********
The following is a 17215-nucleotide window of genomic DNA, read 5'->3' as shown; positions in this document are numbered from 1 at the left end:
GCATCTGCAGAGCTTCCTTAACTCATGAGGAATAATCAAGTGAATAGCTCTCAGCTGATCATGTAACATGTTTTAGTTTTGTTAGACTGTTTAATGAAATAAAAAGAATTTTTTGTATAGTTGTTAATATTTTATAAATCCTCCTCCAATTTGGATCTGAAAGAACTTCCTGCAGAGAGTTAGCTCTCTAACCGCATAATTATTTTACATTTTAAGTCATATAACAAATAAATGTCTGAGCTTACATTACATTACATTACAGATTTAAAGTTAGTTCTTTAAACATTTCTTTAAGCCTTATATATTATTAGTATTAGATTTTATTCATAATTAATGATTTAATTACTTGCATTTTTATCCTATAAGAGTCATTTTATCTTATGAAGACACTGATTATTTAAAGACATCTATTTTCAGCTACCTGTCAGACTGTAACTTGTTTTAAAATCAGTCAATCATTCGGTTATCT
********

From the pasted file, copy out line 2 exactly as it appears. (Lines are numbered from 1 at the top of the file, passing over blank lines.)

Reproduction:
GCATCTGCAGAGCTTCCTTAACTCATGAGGAATAATCAAGTGAATAGCTCTCAGCTGATCATGTAACATGTTTTAGTTTTGTTAGACTGTTTAATGAAATAAAAAGAATTTTTTGTATAGTTGTTAATATTTTATAAATCCTCCTCCAATTTGGATCTGAAAGAACTTCCTGCAGAGAGTTAGCTCTCTAACCGCATAATTATTTTACATTTTAAGTCATATAACAAATAAATGTCTGAGCTTACATTACATTACATTACAGATTTAAAGTTAGTTCTTTAAACATTTCTTTAAGCCTTATATATTATTAGTATTAGATTTTATTCATAATTAATGATTTAATTACTTGCATTTTTATCCTATAAGAGTCATTTTATCTTATGAAGACACTGATTATTTAAAGACATCTATTTTCAGCTACCTGTCAGACTGTAACTTGTTTTAAAATCAGTCAATCATTCGGTTATCT